>>A Harvest of Trash and Turmoil for an Agent Fighting Steroids [NY Times]

Friday, November 16, 2007


Don't forget you can ask questions, give answers, or just generally say how you feel about work in JobsintheMoney's forums. You can reach them here. Yes, you have to register but that's about keeping spammers away.

How to Change Careers

Here's another story from our sister site Dice that, although it's written for tech folks, has some good pointers for anybody who'se considering as switch out of accounting.
"No matter what field you're in, the jobs all require the same behaviors, tools and disciplines," says Ford Myers, president of Career Potential LLC in Haverford, Pa. "The key is identifying the ones that you're good at and finding where you might be able to use those same skills."
This means that you should start by thinking about jobs where your accounting skills could be useful. Maybe it's managing a non-profit, for example. Or maybe you want to build on your accounting background by getting an MBA. If you like managing people, maybe general business management is the way to go. Whatever you do, to change careers to going to require the motivation to reeducate yourself, and the patience and perseverance to keep at it during the time it takes to navigate the transition.

Changing Careers for Fun and Profit [Dice]

What to do With Ethical Questions

If you stay in finance and accounting long enough, someone is going to ask you to fudge something. What should you do? First, clarify the situation, then refuse to act unethically and seek input from outside sources and people further up the chain of command.

"It's very important at the moment you're asked to do something unethical that you voice your concerns," says Kathleen Downs, division director for Robert Half International in Orlando. "You have to explain why you're uncomfortable and how you feel about it, so you can gauge whether you perhaps misunderstood what you were asked to do."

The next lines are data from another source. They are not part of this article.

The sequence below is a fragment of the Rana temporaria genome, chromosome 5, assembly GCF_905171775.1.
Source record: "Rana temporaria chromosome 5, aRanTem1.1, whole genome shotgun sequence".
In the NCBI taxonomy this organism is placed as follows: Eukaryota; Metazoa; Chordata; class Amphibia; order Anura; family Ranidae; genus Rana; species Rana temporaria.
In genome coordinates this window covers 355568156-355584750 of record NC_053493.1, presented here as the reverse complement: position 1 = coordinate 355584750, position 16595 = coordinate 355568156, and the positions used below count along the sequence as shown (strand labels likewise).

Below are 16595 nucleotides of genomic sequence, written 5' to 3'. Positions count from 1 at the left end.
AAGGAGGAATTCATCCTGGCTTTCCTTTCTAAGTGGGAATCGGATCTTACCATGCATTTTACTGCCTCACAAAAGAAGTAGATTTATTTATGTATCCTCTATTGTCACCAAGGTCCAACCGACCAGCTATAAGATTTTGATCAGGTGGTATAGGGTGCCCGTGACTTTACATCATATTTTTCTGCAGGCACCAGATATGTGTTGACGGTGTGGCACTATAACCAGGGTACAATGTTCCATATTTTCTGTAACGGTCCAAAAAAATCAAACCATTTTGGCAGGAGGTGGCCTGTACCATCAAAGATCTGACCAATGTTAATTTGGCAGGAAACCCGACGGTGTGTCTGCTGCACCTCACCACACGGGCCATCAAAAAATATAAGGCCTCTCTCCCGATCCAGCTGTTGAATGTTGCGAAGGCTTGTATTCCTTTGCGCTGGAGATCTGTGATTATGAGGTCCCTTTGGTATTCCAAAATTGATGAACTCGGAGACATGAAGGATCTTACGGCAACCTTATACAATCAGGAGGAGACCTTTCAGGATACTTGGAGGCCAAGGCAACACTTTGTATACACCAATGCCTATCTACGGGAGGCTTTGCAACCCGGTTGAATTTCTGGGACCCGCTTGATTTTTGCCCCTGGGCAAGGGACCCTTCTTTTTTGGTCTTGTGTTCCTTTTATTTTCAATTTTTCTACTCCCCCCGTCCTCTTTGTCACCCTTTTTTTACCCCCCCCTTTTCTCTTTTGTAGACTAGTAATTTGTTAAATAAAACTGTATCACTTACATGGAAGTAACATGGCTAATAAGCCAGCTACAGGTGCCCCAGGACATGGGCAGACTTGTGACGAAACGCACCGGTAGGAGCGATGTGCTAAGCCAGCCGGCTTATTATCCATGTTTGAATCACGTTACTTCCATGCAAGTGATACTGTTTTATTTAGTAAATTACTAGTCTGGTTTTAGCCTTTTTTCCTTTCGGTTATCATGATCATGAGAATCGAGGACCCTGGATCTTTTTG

Read the full story.

Thursday, November 15, 2007

Network Your Way to the Top

"I can find my next job all by myself" is one myth that needs to be exploded, say search experts. The old conventional wisdom, "It's not what you know, it's who you know," is alive and well. So get out of your chair, into some social and professional events, and nurture your network.

Read the full story.

How Long Should Your Resume Be?

For any resume, a key to success is length - or lack of it. It's critical to understand not only how a resume is reviewed, but what its length says about your professionalism.

Most human resources departments are understaffed and overworked. When a company posts an opening, it's often mere hours before HR is inundated with resumes. Most get a cursory pass, lasting between 10 to 30 seconds. Yet, it's at this stage that a resume deemed too long or too crowded will almost certainly be rejected.

So, what's the appropriate length? Does your resume have to fit onto one page? Are two pages acceptable? What if you're an executive with 25 years of relevant experience? Can you use three pages then?

When considering these questions, remember this: The goal of a resume is to help you get an interview. While there are always exceptions, the majority of candidates applying to a company cold should adhere to the general tenets that define effective resumes. These are the guidelines most HR staffers are familiar with, and while few hard and fast rules govern the world of resume writing, following this general advice can improve your chances of creating a great resume.

Read the full story.

Wednesday, November 14, 2007

Why We'll Always Need Tax Accountants

Today's Wall Street Journal has a story illustrating why tax accountants are in such demand. For those following the world of state taxes, it probably comes as no surprise that Illinois and Wal-Mart are locked in a dispute over the retailer's strategy of shifting revenues to a subsidiary based overseas, even though the unit's purpose is to receive money from stores in the Prairie State. It also mentions the state's dispute with McDonald's over a Delaware unit that owns restaurants in the Virgin Islands, and Minnesota's challenge of Burlington Northern Santa Fe's paying interest to Delaware subsidiaries doing business in Canada.

If you never considered the amount of state tax revenue big retailers are on the hook for, consider the lengths to which they'll go to, er, mitigate them.